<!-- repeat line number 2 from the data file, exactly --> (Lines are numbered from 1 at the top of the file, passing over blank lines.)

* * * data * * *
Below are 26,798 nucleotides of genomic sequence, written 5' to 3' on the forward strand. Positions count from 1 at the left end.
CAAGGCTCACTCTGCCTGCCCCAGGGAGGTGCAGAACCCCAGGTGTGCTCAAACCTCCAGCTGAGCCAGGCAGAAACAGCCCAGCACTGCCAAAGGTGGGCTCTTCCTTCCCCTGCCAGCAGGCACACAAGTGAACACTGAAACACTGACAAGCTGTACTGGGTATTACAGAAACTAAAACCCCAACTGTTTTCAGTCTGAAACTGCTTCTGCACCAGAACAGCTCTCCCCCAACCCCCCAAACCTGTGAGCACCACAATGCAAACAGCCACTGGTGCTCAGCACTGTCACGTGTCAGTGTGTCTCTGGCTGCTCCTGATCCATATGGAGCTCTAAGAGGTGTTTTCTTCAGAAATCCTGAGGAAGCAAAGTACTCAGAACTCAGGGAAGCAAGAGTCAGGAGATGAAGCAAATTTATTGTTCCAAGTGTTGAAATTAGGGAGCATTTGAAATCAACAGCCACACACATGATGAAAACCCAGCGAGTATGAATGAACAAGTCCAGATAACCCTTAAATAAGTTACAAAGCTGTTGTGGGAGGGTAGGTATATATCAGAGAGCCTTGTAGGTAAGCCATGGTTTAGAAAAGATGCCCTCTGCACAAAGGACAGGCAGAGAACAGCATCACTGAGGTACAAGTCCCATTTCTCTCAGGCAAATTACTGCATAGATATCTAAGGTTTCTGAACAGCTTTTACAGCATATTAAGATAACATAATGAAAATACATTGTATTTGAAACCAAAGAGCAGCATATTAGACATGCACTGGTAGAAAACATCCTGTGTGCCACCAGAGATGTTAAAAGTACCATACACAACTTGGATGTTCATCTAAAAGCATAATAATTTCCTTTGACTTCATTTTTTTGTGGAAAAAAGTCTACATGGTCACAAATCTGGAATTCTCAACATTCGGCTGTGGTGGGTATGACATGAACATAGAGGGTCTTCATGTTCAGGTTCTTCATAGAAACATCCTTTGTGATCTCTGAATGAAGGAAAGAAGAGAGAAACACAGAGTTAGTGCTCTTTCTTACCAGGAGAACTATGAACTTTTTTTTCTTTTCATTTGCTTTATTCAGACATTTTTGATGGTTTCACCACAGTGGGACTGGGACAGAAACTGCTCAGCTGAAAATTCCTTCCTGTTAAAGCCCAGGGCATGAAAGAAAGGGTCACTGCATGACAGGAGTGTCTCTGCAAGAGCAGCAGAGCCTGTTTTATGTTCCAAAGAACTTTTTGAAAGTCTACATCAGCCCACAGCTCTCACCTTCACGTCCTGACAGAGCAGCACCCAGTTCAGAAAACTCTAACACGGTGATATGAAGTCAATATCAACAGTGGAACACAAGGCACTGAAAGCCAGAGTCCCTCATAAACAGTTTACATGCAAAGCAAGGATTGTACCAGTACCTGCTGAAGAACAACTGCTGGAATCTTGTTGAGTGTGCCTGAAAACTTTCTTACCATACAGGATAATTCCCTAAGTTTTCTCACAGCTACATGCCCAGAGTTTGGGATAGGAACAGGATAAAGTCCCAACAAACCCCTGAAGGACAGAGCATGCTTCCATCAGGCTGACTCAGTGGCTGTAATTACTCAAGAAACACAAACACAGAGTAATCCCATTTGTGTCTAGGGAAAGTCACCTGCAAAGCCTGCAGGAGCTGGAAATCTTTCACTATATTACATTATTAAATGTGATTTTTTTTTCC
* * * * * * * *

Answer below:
CAAGGCTCACTCTGCCTGCCCCAGGGAGGTGCAGAACCCCAGGTGTGCTCAAACCTCCAGCTGAGCCAGGCAGAAACAGCCCAGCACTGCCAAAGGTGGGCTCTTCCTTCCCCTGCCAGCAGGCACACAAGTGAACACTGAAACACTGACAAGCTGTACTGGGTATTACAGAAACTAAAACCCCAACTGTTTTCAGTCTGAAACTGCTTCTGCACCAGAACAGCTCTCCCCCAACCCCCCAAACCTGTGAGCACCACAATGCAAACAGCCACTGGTGCTCAGCACTGTCACGTGTCAGTGTGTCTCTGGCTGCTCCTGATCCATATGGAGCTCTAAGAGGTGTTTTCTTCAGAAATCCTGAGGAAGCAAAGTACTCAGAACTCAGGGAAGCAAGAGTCAGGAGATGAAGCAAATTTATTGTTCCAAGTGTTGAAATTAGGGAGCATTTGAAATCAACAGCCACACACATGATGAAAACCCAGCGAGTATGAATGAACAAGTCCAGATAACCCTTAAATAAGTTACAAAGCTGTTGTGGGAGGGTAGGTATATATCAGAGAGCCTTGTAGGTAAGCCATGGTTTAGAAAAGATGCCCTCTGCACAAAGGACAGGCAGAGAACAGCATCACTGAGGTACAAGTCCCATTTCTCTCAGGCAAATTACTGCATAGATATCTAAGGTTTCTGAACAGCTTTTACAGCATATTAAGATAACATAATGAAAATACATTGTATTTGAAACCAAAGAGCAGCATATTAGACATGCACTGGTAGAAAACATCCTGTGTGCCACCAGAGATGTTAAAAGTACCATACACAACTTGGATGTTCATCTAAAAGCATAATAATTTCCTTTGACTTCATTTTTTTGTGGAAAAAAGTCTACATGGTCACAAATCTGGAATTCTCAACATTCGGCTGTGGTGGGTATGACATGAACATAGAGGGTCTTCATGTTCAGGTTCTTCATAGAAACATCCTTTGTGATCTCTGAATGAAGGAAAGAAGAGAGAAACACAGAGTTAGTGCTCTTTCTTACCAGGAGAACTATGAACTTTTTTTTCTTTTCATTTGCTTTATTCAGACATTTTTGATGGTTTCACCACAGTGGGACTGGGACAGAAACTGCTCAGCTGAAAATTCCTTCCTGTTAAAGCCCAGGGCATGAAAGAAAGGGTCACTGCATGACAGGAGTGTCTCTGCAAGAGCAGCAGAGCCTGTTTTATGTTCCAAAGAACTTTTTGAAAGTCTACATCAGCCCACAGCTCTCACCTTCACGTCCTGACAGAGCAGCACCCAGTTCAGAAAACTCTAACACGGTGATATGAAGTCAATATCAACAGTGGAACACAAGGCACTGAAAGCCAGAGTCCCTCATAAACAGTTTACATGCAAAGCAAGGATTGTACCAGTACCTGCTGAAGAACAACTGCTGGAATCTTGTTGAGTGTGCCTGAAAACTTTCTTACCATACAGGATAATTCCCTAAGTTTTCTCACAGCTACATGCCCAGAGTTTGGGATAGGAACAGGATAAAGTCCCAACAAACCCCTGAAGGACAGAGCATGCTTCCATCAGGCTGACTCAGTGGCTGTAATTACTCAAGAAACACAAACACAGAGTAATCCCATTTGTGTCTAGGGAAAGTCACCTGCAAAGCCTGCAGGAGCTGGAAATCTTTCACTATATTACATTATTAAATGTGATTTTTTTTTCC